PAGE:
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Trial Judge Stops Execution Of Man Convicted Of Killing A Prison Guard In Texas

Update: A trial judge granted Robert Pruett's motion to conduct DNA testing on the metal rod that was used to kill Texas corrections officer Daniel Nagle. Pruett has maintained his innocence and said that he was framed in the 1999 murder case.

Last updated on April 28, 2015, at 4:29 p.m. ET

Posted on April 28, 2015, at 11:17 a.m. ET

Texas Department of Criminal Justice / AP Photo

Robert Pruett

A trial judge granted Robert Pruett's motion for post-conviction DNA testing, effectively stopping his execution on Tuesday, his attorneys told BuzzFeed News.

Pruett's attorneys filed a motion with the Texas district court earlier in the day requesting DNA testing to be conducted on the metal rod that was used to stab Texas corrections officer Daniel Nagle in 1999.

Pruett said that the DNA testing on the rod and the tape wrapped around it would corroborate his claims of innocence.

Robert Pruett, 35, was scheduled to be executed in Texas on Tuesday for the 1999 murder of a corrections officer, Daniel Nagle, while Pruett was serving a life sentence for another crime.

Pruett has maintained his innocence in Nagle's murder, and his attorneys filed a Supreme Court appeal on Monday to stop his execution, the Associated Press reported. On Friday, the 5th Circuit U.S. Court of Appeals denied a request to halt the execution.

Pruett was serving a 99 year sentence at the McConnell Unit in Beeville, Texas, for the 1995 murder of a neighbor when he was 15. His father and brother were also convicted and sentenced for that crime.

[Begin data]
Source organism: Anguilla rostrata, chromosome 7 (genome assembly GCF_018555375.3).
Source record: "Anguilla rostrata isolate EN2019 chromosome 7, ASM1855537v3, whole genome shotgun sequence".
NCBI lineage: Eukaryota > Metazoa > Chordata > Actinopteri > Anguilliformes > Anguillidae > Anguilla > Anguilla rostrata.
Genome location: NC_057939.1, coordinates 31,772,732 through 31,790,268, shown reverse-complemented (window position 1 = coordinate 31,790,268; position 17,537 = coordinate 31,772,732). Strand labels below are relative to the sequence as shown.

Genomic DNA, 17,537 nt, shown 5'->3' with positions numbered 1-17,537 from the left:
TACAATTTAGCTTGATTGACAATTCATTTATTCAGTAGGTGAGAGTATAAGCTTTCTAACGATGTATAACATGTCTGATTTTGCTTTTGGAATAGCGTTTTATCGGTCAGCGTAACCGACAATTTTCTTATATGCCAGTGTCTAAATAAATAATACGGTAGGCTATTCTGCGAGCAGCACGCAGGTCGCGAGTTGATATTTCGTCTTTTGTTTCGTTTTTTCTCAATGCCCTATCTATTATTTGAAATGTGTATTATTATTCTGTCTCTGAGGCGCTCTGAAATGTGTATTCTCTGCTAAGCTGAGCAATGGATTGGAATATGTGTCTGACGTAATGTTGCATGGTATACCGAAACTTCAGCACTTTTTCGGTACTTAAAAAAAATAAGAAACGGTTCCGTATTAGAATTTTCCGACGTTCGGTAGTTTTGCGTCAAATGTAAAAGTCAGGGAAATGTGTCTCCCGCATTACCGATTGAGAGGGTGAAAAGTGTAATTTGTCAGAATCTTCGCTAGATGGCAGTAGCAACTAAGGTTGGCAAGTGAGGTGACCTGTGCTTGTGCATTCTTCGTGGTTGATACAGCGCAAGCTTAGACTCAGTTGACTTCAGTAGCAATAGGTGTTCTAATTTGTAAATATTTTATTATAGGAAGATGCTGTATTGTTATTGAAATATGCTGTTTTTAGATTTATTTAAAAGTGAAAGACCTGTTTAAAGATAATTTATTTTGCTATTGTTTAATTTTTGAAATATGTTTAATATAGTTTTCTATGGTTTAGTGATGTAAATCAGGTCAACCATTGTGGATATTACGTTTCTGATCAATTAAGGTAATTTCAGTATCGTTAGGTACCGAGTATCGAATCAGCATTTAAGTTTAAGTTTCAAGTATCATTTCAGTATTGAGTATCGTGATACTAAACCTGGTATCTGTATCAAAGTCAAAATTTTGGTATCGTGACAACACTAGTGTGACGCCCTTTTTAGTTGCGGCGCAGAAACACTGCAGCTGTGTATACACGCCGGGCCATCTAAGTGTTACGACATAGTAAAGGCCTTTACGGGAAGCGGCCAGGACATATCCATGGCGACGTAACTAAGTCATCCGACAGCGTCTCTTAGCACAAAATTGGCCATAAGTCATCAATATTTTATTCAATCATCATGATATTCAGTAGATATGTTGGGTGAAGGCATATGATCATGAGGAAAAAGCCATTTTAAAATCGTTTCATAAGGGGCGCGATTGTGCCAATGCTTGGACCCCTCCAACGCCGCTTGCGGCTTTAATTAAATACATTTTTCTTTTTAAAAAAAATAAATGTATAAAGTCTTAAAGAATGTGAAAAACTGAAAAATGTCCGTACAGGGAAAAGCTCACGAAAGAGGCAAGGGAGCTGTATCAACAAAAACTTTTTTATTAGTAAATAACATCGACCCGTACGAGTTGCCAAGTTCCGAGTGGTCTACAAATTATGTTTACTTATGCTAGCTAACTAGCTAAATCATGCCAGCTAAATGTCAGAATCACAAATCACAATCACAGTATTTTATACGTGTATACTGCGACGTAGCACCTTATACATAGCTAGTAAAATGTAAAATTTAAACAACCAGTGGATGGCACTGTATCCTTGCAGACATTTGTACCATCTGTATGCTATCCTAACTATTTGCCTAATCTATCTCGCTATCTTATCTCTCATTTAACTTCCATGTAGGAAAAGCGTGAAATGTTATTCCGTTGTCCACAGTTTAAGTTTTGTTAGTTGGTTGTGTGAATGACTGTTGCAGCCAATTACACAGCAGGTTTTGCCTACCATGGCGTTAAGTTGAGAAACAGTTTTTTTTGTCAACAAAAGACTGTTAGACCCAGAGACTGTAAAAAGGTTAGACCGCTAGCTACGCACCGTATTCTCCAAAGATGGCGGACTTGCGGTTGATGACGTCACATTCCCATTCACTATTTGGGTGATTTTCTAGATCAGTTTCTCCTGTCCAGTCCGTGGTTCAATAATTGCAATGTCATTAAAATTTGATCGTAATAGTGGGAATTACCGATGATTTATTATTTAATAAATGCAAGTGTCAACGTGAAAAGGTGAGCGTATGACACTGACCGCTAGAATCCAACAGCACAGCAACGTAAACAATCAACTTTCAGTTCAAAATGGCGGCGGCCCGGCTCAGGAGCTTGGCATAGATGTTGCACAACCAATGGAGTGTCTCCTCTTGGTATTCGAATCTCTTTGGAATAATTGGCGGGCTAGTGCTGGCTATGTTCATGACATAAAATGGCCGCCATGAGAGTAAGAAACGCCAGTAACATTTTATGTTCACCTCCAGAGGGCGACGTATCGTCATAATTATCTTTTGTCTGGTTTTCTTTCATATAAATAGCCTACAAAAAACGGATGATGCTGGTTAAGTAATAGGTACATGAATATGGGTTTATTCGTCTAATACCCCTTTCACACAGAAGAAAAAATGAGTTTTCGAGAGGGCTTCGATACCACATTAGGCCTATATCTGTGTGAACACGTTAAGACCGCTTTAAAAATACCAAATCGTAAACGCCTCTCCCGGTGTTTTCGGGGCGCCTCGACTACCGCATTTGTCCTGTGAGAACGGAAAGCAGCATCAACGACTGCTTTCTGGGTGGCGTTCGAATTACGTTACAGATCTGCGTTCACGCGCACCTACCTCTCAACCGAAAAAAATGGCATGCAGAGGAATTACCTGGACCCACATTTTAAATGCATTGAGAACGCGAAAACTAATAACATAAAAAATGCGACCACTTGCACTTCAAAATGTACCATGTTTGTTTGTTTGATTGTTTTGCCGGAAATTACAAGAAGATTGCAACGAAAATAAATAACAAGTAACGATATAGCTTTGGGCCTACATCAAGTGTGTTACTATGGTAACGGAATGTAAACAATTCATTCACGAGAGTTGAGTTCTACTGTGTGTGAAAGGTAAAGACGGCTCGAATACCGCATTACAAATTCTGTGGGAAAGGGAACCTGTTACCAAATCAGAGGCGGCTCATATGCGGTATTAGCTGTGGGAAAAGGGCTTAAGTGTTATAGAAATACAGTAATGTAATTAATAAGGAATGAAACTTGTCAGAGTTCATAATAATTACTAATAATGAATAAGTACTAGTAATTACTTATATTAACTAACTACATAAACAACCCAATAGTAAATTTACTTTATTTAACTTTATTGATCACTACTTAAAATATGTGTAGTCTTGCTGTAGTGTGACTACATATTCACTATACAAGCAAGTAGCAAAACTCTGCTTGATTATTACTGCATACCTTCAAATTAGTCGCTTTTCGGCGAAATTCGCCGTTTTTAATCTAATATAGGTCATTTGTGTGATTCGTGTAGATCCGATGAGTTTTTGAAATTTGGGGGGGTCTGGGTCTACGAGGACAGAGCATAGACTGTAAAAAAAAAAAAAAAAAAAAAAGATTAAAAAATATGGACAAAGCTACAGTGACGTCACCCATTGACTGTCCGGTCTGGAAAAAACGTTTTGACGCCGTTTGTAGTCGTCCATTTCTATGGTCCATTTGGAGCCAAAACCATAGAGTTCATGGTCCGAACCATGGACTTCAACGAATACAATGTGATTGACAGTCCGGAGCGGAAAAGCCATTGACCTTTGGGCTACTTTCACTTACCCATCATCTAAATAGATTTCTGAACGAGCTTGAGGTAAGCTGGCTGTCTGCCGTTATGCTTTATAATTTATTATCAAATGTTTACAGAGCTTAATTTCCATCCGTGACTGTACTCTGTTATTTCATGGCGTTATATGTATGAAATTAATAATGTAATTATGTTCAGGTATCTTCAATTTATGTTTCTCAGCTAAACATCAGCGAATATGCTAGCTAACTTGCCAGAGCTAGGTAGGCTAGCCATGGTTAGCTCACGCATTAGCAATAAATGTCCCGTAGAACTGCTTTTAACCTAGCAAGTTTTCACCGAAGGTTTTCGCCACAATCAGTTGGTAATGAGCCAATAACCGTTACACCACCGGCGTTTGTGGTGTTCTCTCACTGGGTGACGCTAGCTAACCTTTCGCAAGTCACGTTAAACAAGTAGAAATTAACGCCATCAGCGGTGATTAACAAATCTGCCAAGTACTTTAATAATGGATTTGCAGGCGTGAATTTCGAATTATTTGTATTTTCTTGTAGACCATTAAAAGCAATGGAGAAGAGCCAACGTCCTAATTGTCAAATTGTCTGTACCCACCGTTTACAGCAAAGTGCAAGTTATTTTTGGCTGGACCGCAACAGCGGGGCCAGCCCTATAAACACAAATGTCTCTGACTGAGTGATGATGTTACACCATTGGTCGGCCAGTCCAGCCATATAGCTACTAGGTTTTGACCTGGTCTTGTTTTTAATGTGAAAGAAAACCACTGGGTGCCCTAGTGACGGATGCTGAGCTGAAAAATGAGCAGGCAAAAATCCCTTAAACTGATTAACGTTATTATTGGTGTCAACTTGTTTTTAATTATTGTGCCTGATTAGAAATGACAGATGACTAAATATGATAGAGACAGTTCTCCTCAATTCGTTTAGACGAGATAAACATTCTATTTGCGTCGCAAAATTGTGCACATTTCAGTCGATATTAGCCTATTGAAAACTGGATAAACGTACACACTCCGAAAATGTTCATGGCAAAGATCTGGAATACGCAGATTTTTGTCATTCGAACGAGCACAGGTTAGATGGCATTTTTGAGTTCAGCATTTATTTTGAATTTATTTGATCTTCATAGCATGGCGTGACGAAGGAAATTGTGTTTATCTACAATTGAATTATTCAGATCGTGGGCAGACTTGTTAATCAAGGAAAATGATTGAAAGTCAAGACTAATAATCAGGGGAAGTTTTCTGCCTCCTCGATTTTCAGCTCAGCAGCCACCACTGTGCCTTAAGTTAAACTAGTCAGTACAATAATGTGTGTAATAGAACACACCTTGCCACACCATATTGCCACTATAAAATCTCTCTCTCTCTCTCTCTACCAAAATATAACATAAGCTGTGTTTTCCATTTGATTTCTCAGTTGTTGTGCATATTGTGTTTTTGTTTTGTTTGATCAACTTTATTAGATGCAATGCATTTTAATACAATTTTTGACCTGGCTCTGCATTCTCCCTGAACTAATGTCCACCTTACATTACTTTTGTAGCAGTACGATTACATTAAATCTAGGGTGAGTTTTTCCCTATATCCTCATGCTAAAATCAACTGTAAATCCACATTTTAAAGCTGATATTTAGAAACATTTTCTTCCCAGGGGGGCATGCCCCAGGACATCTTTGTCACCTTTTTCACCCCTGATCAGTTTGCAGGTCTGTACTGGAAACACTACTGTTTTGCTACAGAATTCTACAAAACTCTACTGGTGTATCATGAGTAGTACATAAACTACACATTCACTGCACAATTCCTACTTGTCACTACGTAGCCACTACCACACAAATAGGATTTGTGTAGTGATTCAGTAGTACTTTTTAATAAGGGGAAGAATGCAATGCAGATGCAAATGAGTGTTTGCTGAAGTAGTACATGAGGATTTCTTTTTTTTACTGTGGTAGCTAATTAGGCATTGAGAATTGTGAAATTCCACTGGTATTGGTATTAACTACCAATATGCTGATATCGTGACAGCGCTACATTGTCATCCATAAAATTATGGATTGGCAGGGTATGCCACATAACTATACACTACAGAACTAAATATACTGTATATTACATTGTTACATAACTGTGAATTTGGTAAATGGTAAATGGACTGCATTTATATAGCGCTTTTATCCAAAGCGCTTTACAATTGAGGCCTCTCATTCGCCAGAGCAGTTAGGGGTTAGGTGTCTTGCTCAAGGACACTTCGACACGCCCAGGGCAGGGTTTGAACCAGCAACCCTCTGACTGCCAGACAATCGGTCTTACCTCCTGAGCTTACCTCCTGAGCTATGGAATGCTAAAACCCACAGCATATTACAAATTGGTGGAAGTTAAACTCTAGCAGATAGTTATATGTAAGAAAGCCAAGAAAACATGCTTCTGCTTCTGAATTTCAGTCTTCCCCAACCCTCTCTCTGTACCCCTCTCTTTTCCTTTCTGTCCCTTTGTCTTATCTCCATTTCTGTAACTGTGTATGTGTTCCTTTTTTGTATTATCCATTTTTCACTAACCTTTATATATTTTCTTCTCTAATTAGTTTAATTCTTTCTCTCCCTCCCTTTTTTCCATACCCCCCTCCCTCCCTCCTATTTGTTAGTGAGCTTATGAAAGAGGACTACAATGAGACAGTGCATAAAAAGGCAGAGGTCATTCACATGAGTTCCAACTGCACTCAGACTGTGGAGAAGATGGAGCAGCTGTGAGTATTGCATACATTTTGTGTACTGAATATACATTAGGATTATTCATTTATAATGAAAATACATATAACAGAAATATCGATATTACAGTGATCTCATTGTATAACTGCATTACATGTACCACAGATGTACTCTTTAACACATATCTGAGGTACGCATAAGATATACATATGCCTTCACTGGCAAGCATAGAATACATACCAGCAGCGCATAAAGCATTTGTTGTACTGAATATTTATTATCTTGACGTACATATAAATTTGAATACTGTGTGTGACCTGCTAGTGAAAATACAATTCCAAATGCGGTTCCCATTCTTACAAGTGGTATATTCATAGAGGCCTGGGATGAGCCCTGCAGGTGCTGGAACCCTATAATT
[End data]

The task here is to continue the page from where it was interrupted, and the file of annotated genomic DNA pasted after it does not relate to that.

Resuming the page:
Then in December 1999, corrections officer Nagle, 37, died of a heart attack after being stabbed seven times with a shank inside the McConnell unit, according to court documents.

Pruett was convicted of the crime after investigators found a torn-up disciplinary note from Nagle to Pruett near the body. The note accused Pruett of violating prison rules by taking his lunch — a peanut butter and jelly sandwich — into the facility's recreation area.

State prosecutors argued that Pruett was upset over the note and killed Nagle. Only Nagle's blood was found on the disciplinary note and there was no physical evidence tying Pruett to the murder. Most of the evidence against him consisted largely of testimony from inmates, according to court documents.

Pruett was convicted and sentenced to death for Nagle's murder in 2002. He has maintained his innocence and in appeals has argued that he was framed.

He said that others at prison had a motive for wanting Nagle dead because the officer was in the process of writing a grievance about a drug smuggling and money laundering operation at the prison.

During his trial, Pruett testified that he saw Nagle tear up the disciplinary report. However, in later petitions he alleged that "someone else tore up the pieces of the disciplinary report in an attempt to frame him" for Nagle's murder.

State lawyers dismissed his claims as a "conspiracy theory."

Pruett has also argued that the State failed to disclose secret deals made with inmates who testified against him and that it failed to preserve physical evidence which could prove his innocence.

Texas, the state with the most active death penalty, has executed six people this year. Last month, the state acquired a new supply of its lethal injection drug, pentobarbital, from an unidentified "licensed pharmacy" according to a Texas Department of Criminal Justice (TDCJ) official.

The TDCJ said it has enough pentobarbital to conduct four executions, of which one took place earlier this month.

Thumbnail image via KWTX-TV News

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